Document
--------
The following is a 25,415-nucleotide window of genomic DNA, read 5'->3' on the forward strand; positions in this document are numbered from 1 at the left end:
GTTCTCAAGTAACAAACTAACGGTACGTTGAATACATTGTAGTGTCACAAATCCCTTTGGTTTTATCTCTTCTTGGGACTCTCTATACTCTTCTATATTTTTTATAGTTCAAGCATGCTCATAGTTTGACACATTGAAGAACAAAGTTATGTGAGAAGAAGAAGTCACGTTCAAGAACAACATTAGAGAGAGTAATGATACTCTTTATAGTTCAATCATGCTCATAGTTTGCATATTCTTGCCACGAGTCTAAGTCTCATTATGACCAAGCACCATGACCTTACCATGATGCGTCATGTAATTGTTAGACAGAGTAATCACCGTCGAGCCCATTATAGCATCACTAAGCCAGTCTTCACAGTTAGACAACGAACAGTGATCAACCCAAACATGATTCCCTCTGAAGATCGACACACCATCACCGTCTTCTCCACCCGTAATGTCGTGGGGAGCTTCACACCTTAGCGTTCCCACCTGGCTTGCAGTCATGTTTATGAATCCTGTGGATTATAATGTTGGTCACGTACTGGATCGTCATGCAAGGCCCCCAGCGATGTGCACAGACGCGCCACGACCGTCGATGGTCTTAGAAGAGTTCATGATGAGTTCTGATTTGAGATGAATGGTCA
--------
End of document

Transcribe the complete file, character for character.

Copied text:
The following is a 25,415-nucleotide window of genomic DNA, read 5'->3' on the forward strand; positions in this document are numbered from 1 at the left end:
GTTCTCAAGTAACAAACTAACGGTACGTTGAATACATTGTAGTGTCACAAATCCCTTTGGTTTTATCTCTTCTTGGGACTCTCTATACTCTTCTATATTTTTTATAGTTCAAGCATGCTCATAGTTTGACACATTGAAGAACAAAGTTATGTGAGAAGAAGAAGTCACGTTCAAGAACAACATTAGAGAGAGTAATGATACTCTTTATAGTTCAATCATGCTCATAGTTTGCATATTCTTGCCACGAGTCTAAGTCTCATTATGACCAAGCACCATGACCTTACCATGATGCGTCATGTAATTGTTAGACAGAGTAATCACCGTCGAGCCCATTATAGCATCACTAAGCCAGTCTTCACAGTTAGACAACGAACAGTGATCAACCCAAACATGATTCCCTCTGAAGATCGACACACCATCACCGTCTTCTCCACCCGTAATGTCGTGGGGAGCTTCACACCTTAGCGTTCCCACCTGGCTTGCAGTCATGTTTATGAATCCTGTGGATTATAATGTTGGTCACGTACTGGATCGTCATGCAAGGCCCCCAGCGATGTGCACAGACGCGCCACGACCGTCGATGGTCTTAGAAGAGTTCATGATGAGTTCTGATTTGAGATGAATGGTCA